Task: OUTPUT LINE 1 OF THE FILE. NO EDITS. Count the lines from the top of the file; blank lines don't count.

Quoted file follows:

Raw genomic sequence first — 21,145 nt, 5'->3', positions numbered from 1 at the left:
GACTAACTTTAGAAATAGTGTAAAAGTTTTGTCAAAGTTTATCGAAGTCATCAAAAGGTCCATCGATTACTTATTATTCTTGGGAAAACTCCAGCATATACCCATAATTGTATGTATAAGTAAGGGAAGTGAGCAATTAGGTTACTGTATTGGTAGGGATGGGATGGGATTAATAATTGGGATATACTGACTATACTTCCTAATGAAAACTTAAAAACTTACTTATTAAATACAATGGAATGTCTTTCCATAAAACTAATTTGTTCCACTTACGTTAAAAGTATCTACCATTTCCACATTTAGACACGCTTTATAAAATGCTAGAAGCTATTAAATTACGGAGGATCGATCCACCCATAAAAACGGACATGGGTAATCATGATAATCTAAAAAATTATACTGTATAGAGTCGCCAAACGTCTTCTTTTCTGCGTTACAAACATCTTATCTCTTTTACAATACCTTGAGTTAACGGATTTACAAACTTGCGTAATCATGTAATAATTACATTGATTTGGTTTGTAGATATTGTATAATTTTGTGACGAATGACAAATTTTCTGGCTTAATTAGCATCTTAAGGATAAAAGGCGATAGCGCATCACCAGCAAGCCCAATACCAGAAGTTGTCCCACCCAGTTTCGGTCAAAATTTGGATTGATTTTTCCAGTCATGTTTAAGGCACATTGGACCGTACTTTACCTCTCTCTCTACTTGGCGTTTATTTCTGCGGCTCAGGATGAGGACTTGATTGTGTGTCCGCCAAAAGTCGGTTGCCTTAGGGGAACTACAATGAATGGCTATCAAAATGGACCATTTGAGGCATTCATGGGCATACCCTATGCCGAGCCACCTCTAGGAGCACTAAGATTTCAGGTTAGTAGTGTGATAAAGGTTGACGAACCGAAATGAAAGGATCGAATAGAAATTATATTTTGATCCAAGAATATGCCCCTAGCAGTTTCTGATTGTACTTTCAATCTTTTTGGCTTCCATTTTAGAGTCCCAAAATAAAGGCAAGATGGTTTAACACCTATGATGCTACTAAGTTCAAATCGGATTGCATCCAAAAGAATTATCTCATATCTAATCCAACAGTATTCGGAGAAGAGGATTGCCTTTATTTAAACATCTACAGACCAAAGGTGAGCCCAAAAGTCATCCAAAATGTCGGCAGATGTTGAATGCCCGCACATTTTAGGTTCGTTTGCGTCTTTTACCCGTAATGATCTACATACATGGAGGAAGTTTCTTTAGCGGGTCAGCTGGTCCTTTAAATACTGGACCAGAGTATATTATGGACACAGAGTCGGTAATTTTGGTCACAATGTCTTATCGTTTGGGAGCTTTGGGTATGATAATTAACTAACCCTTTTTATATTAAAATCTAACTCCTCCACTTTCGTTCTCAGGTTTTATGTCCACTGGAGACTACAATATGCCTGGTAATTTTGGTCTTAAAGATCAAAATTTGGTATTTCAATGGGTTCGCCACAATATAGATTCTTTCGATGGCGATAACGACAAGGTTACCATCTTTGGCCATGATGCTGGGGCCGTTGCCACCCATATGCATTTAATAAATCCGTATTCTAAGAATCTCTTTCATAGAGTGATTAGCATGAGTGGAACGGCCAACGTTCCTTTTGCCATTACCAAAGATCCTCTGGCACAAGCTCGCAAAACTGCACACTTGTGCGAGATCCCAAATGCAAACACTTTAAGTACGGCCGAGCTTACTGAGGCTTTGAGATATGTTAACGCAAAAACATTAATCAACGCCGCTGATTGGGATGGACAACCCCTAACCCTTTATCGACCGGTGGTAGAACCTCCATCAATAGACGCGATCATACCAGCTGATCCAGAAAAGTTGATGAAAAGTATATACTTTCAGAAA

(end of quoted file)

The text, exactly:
Raw genomic sequence first — 21,145 nt, 5'->3', positions numbered from 1 at the left: